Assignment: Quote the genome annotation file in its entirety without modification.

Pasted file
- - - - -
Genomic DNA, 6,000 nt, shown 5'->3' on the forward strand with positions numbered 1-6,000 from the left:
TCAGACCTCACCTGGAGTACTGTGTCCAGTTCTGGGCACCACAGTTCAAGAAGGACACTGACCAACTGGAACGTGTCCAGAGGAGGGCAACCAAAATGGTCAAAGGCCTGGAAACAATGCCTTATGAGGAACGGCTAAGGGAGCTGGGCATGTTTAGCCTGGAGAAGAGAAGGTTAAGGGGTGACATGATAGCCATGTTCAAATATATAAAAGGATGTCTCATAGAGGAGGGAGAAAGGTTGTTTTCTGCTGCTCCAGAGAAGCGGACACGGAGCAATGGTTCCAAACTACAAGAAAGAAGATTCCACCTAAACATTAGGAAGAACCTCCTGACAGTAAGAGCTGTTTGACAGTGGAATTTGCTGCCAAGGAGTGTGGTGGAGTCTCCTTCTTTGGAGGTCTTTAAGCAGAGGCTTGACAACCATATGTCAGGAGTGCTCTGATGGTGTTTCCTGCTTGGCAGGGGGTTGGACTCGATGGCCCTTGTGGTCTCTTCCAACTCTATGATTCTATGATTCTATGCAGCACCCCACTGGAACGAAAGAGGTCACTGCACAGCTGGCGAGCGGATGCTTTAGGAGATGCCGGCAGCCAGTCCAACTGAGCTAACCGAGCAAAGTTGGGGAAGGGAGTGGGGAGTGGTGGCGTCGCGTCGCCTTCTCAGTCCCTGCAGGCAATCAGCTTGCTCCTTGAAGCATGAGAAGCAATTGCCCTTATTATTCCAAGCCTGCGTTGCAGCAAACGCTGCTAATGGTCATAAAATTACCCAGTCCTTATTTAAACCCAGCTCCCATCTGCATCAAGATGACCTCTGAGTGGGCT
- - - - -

Genomic DNA, 6,000 nt, shown 5'->3' on the forward strand with positions numbered 1-6,000 from the left:
TCAGACCTCACCTGGAGTACTGTGTCCAGTTCTGGGCACCACAGTTCAAGAAGGACACTGACCAACTGGAACGTGTCCAGAGGAGGGCAACCAAAATGGTCAAAGGCCTGGAAACAATGCCTTATGAGGAACGGCTAAGGGAGCTGGGCATGTTTAGCCTGGAGAAGAGAAGGTTAAGGGGTGACATGATAGCCATGTTCAAATATATAAAAGGATGTCTCATAGAGGAGGGAGAAAGGTTGTTTTCTGCTGCTCCAGAGAAGCGGACACGGAGCAATGGTTCCAAACTACAAGAAAGAAGATTCCACCTAAACATTAGGAAGAACCTCCTGACAGTAAGAGCTGTTTGACAGTGGAATTTGCTGCCAAGGAGTGTGGTGGAGTCTCCTTCTTTGGAGGTCTTTAAGCAGAGGCTTGACAACCATATGTCAGGAGTGCTCTGATGGTGTTTCCTGCTTGGCAGGGGGTTGGACTCGATGGCCCTTGTGGTCTCTTCCAACTCTATGATTCTATGATTCTATGCAGCACCCCACTGGAACGAAAGAGGTCACTGCACAGCTGGCGAGCGGATGCTTTAGGAGATGCCGGCAGCCAGTCCAACTGAGCTAACCGAGCAAAGTTGGGGAAGGGAGTGGGGAGTGGTGGCGTCGCGTCGCCTTCTCAGTCCCTGCAGGCAATCAGCTTGCTCCTTGAAGCATGAGAAGCAATTGCCCTTATTATTCCAAGCCTGCGTTGCAGCAAACGCTGCTAATGGTCATAAAATTACCCAGTCCTTATTTAAACCCAGCTCCCATCTGCATCAAGATGACCTCTGAGTGGGCT